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steve_e 

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I'm in trouble I think (or more correctly the bees in my 3rd hive are).

I've just finished my four week api-life var treatment. I have to confess that during this time I didn't go into the brood box - it seemed a miserable enough thing to subject them to the treatment without going through the BB each time I added more strips. (ok, I'm expecting reproof here...).

Today I carried out the first thorough inspection and found quite an active full colony, with loads of stores and pollen, but no sign of Queen, capped or uncapped brood or eggs.

I'm not sure what the best thing to do is here. I'm pretty sure it's going to be too late to find another fertile queen, so should I be thinking of combining this workforce with one of the other colonies? One of them is quite a small colony (with currently two frames of brood and eggs and possibly a little light on food (although they're being fed) and the other one is quite full and happy.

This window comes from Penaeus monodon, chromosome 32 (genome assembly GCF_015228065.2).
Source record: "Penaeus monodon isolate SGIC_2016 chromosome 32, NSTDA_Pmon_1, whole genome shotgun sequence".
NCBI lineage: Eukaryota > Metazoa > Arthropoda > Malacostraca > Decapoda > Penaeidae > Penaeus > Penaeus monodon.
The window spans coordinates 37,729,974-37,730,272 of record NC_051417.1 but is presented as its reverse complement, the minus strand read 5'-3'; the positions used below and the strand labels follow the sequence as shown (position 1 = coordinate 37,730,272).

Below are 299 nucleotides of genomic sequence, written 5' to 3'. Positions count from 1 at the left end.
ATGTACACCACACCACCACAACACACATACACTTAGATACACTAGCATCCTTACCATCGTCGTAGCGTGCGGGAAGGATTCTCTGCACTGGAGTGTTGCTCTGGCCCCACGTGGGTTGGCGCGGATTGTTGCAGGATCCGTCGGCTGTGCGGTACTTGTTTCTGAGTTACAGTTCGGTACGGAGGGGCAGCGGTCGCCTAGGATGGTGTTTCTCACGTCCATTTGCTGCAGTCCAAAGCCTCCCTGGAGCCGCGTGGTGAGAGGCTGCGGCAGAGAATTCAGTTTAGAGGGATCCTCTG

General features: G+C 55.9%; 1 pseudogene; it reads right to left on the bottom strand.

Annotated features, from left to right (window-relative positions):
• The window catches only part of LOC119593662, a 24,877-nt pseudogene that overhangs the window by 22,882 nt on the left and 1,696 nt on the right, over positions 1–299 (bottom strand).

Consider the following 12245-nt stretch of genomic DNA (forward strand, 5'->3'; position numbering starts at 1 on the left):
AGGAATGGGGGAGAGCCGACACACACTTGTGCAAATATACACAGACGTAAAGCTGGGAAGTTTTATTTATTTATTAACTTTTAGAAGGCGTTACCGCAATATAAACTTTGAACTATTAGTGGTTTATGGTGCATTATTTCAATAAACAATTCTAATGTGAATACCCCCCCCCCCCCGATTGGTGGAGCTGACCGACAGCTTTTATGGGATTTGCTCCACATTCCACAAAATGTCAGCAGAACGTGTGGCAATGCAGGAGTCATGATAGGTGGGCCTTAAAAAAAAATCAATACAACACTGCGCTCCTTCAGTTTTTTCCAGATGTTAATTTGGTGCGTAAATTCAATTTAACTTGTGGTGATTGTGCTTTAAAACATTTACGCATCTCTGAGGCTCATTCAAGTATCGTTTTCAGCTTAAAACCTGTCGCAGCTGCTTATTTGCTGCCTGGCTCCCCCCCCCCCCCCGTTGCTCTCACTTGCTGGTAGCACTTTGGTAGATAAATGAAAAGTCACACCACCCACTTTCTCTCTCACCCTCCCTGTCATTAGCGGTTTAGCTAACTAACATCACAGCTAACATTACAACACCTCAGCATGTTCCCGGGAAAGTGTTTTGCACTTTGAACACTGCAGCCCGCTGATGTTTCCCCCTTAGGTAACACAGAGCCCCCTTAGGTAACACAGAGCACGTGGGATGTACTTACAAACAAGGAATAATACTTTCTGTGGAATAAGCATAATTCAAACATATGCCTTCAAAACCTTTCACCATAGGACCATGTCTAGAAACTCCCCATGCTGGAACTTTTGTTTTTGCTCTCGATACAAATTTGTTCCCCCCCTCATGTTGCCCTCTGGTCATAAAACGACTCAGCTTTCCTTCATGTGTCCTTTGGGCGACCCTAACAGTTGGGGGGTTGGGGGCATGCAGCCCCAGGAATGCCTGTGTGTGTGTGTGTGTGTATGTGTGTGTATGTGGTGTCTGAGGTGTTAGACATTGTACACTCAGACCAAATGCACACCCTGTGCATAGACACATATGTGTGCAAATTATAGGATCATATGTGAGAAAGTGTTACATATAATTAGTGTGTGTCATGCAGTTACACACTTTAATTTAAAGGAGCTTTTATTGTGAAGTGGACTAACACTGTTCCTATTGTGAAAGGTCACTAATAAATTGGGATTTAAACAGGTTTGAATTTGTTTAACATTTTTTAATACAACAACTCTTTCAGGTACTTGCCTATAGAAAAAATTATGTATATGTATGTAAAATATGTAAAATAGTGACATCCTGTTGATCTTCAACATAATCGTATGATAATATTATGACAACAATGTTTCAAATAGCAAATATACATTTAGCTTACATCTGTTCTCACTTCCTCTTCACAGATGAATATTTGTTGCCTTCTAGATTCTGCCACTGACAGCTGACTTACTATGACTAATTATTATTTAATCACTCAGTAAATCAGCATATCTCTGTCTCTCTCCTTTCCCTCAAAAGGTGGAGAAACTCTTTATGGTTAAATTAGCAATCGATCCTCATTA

Any suggestions welcome.

Regards, Steve
 

Stiffy 

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I'm in trouble I think (or more correctly the bees in my 3rd hive are).

I've just finished my four week api-life var treatment. I have to confess that during this time I didn't go into the brood box - it seemed a miserable enough thing to subject them to the treatment without going through the BB each time I added more strips. (ok, I'm expecting reproof here...).

Today I carried out the first thorough inspection and found quite an active full colony, with loads of stores and pollen, but no sign of Queen, capped or uncapped brood or eggs.

I'm not sure what the best thing to do is here. I'm pretty sure it's going to be too late to find another fertile queen, so should I be thinking of combining this workforce with one of the other colonies? One of them is quite a small colony (with currently two frames of brood and eggs and possibly a little light on food (although they're being fed) and the other one is quite full and happy.